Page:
New research shows global poverty trends are on the rise amid the pandemic for the first time in decades.

The economic downturn due to COVID-19 has caused an increase in the total number of people living in extreme poverty for the first time since 1997, according to a recent policy brief from the Center for Sustainable Development at Brookings.

The pandemic has pushed households “living at the margins” back into poverty, said report authors, attributing people’s inability to pay for food or housing to job losses and school closures due to lockdowns and social distancing measures.

Women have been particularly impacted, with mothers at all socio-economic levels leaving the workforce to care for their children at home and help with online learning. The report also notes that women and girls of reproductive age were overrepresented among those living in poverty prior to the pandemic, “making these setbacks all the more concerning.”

The report, which captures the potential impacts of COVID-19 on poverty through 2030, found COVID-19 to set poverty reduction back by four years, with impacts lasting significantly longer in some countries. Researchers estimate 588 million people could still live in extreme poverty by 2030, 50 million more than were estimated in pre-COVID projections.

While impacts have been worldwide, certain countries have been more severely impacted.

Report findings include:

  • The countries with the largest change in potential poverty headcount (the impact of COVID-19 prior to accounting for mitigating government assistance) between 2019-2020 include India (46 million), Nigeria (7.4 million), and Venezuela (3.8 million)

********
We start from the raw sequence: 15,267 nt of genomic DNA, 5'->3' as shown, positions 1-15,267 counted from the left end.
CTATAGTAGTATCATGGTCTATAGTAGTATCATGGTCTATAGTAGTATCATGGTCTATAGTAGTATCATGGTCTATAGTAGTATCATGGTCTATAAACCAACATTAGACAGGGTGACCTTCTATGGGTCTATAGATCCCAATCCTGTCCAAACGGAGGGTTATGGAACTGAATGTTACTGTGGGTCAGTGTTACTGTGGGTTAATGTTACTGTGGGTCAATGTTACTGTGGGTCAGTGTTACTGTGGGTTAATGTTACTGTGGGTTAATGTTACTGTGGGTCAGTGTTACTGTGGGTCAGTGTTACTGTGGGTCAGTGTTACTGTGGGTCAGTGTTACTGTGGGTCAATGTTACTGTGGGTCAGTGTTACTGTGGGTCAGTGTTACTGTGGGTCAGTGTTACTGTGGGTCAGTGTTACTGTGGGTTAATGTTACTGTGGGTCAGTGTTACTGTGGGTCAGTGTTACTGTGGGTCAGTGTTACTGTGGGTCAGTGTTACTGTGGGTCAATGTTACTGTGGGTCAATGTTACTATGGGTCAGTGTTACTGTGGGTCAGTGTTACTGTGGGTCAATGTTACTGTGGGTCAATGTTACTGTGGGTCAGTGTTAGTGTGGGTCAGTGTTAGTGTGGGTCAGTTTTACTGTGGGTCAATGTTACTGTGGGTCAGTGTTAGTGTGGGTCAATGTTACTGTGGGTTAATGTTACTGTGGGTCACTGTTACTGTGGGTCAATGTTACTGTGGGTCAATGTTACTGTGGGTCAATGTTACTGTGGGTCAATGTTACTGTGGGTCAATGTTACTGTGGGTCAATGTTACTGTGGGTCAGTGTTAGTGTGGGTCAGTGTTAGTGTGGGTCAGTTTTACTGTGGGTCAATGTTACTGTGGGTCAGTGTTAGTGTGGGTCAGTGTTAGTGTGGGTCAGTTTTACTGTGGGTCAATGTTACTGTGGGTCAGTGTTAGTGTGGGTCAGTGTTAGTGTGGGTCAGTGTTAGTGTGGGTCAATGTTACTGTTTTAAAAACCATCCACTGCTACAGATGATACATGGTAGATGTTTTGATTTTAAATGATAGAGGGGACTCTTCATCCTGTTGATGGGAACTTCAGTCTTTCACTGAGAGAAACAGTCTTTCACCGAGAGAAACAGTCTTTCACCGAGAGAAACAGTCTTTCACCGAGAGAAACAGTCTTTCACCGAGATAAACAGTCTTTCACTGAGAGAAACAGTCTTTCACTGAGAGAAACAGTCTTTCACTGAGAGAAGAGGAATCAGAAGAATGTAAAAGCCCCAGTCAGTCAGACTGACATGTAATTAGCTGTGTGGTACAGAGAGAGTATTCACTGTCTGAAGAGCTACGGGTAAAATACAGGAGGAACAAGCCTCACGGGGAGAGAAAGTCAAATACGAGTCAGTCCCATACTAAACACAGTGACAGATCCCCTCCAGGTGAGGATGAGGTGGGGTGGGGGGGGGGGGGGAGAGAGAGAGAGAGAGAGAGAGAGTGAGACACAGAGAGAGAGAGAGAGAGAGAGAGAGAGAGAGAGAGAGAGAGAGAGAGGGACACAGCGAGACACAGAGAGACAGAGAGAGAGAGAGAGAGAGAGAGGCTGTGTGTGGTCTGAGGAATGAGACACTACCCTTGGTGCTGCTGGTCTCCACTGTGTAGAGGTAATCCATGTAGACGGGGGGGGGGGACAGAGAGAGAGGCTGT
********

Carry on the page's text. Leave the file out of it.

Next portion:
• Poverty is significantly increasing in middle-income, conflict affected countries in sub-Saharan Africa, which could account for 84 percent of those living in poverty by 2030
  • Pandemic impacts will be short-term for some countries, such as India, the Philippines, and Indonesia, who are expected to rebound in 2021-2022
  • Researchers project 33 countries, 15 of which are in sub-Saharan Africa, will experience lingering economic impacts with 2026 per capita income levels below those of 2019
  • Nine countries with the largest numbers of extreme poverty will be in Africa by 2030

“Unless general economic growth accelerates in Africa, the prospects for poverty reduction are dim without specific poverty targeting programs being put in place,” wrote study authors. “One silver lining of the COVID-19 pandemic has been the attention that has been given to improving and extending social protection programs.”

Brookings researchers called for the continued use of data to improve targeting of poverty hotspots and support and aid from the global community. “All around the world, countries launched social protection and safety net programs to help those at the bottom of the income distribution weather the COVID-19 pandemic. While many of these programs may be temporary, there is some hope that with the infrastructure now in place, these programs can continue to provide assistance for the poor and help them move out of poverty.”

“2021 represents an opportunity for the international community to double down on the ‘no one left behind’ value of the Sustainable Development Goals, and to support targeted investments in the cash transfer, social protection, and livelihoods interventions needed to end poverty by 2030,” researchers concluded.